I think we often forget just how radical Jesus's ministry really was.
In a wonderful case of synchronicity, our Journey Group was discussing a topic yesterday that fit perfectly in with the message that our pastor had delivered that morning.
At Stonepoint, we are starting a message series called Upside Down, working through the Beatitudes. And yesterday's was on the first beatitude. "Blessed are the poor in spirit, for theirs is the kingdom of heaven." Happy are the beggarly. A complete reversal of our societal instinct to build ourselves up, to be self-sufficient, to be "good" on our own. Instead a reminder that we are to be in constant need of Jesus' provision. We are to beg for it. To pray without ceasing for it. To not be independent, but wholly dependent on God. Radical thinking for the Jews that were hearing the Sermon on the Mount as it was happening, and radical thinking for us today.
In Journey Group, we are working through Prodigal God by Tim Keller, a book that helps change our traditional thinking about the story of the Prodigal Son. That reveals that when Jesus told this story it was not met with a warm reception of people being amazed at the lengths the father would go to celebrate his son's return. There wasn't that warm fuzzy feeling about the parallels in how far God goes to pursue his people. The story of the Prodigal Son was delivered by Jesus to an audience containing a lot of Pharisees. A lot of older brothers. As such, the parable was more of a warning to an audience filled with the kind of people who would most relate to the older brother. Those who had followed the law and done everything that had been asked of them, and who would likely be more than a little perturbed by their father's lavishing of gifts on the wayward younger brothers. On sinners. Again, a radical turn from what the Pharisees would have expected from God. And a radical change from how many of us see the story today.
Yet, Jesus throughout his ministry sided with the wayward, younger brothers. With the sinners, the tax collectors, and the prostitutes. He attracted those people to him and turned their lives upside down. And he frustrated and angered the religious, the moral, the older brothers.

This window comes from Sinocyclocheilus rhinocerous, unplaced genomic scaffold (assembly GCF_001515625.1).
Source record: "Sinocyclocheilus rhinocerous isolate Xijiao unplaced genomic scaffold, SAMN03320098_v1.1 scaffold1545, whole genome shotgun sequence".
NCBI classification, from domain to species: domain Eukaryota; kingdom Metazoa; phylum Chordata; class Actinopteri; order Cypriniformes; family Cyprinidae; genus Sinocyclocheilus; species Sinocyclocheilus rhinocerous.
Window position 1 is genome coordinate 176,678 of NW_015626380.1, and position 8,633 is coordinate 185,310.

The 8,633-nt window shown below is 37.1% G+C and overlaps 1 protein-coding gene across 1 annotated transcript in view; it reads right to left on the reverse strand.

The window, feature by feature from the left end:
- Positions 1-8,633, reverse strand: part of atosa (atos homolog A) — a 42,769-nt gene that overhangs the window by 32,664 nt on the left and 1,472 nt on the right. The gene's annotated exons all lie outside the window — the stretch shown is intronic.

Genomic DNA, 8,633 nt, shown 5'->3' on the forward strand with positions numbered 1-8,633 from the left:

He sided with a Samaritan woman over Jewish custom, a double offense. He sided with a woman caught in adultery over her accusers. He sided with Mary's extravagance over the caution of even his followers. He called Matthew and ate at Zacchaeus' house, but turned over tables in the temple. His parables spoke of righteous outsiders like the Good Samaritan.
As put in Prodigal God, "Jesus's teaching consistently attracted the irreligious while offending the Bible-believing, religious people of his day. However, in the main, our churches today do not have this effect. The kind of outsiders Jesus attracted are not attracted to contemporary churches, even our most avant-garde ones. We tend to draw conservative, buttoned-down, moralistic people. The licentious and liberated or the broken and marginal avoid church. That can only mean one thing. If the preaching of our ministers and the practice of our parishioners do not have the same effect on people that Jesus had, then we must not be declaring the same message that Jesus did."
This hits home, because even being part of Post-Modern churches since the early 2000s, those churches still end up attracting the same kind of people. Even those churches begin to look more homogeneous, instead of increasingly heterogeneous. More mainstream than eclectic.
I've long believed that one of Satan's greatest victories was making Christianity widespread, accepted, and mainstream. Paving the way for "social churching" - attending for the social benefits, because it's done, because it is what good people "do," to be seen, because it is the power center of the community, and on and on and on. It's what is normal and just the way things are done in America. Going to the building "church" for any other reason that a deeply held conviction and belief in the saving grace of Jesus Christ.
It took Christianity away from the "Way," away from something that was dangerous, that was radical, that was life changing. Something that had a cost to follow. Away from a motley group of outsiders all living life together and sharing in the struggles.
After all, don't a lot of modern churches start to represent the Pharisees, the older brothers, much more than they do the younger brother?
If Jesus came today as he did back the, who would he be more likely to hang out with? Our fellow church members? Or those that we would never even allow in our doors?
Would Jesus feel comfortable in our church?
Or would he just see it as another bunch of Pharisees that are missing the point?
The verse Jesus quoted to the Pharisees, to remind them of his purpose is from Hosea 6:6. "I desire mercy, not sacrifice." He was reminding the Pharisees of a passage that they undoubtedly had memorized, but had completed missed the meaning. It's reflective of the entire purpose of Jesus's ministry.
The Old Testament, the Jewish way required sacrifice for cleansing. It required the Jewish people provide sacrifices to be considered clean. An act they were required to do for their salvation.
Jesus came and flipped the script. Now He was the ultimate sacrifice. And what was required for salvation was the mercy and grace of God. And He expected those qualities to then be demonstrated in His people.
Jesus was reminding the Pharisees that He cared little for their outward actions that were performed out of duty. For those observances that they prided themselves in. He looked inward and showed His mercy to those who would accept it.
To the younger and older brother alike, if they would only both recognize their need.
If they would become beggarly for it.
Then theirs was the kingdom of God.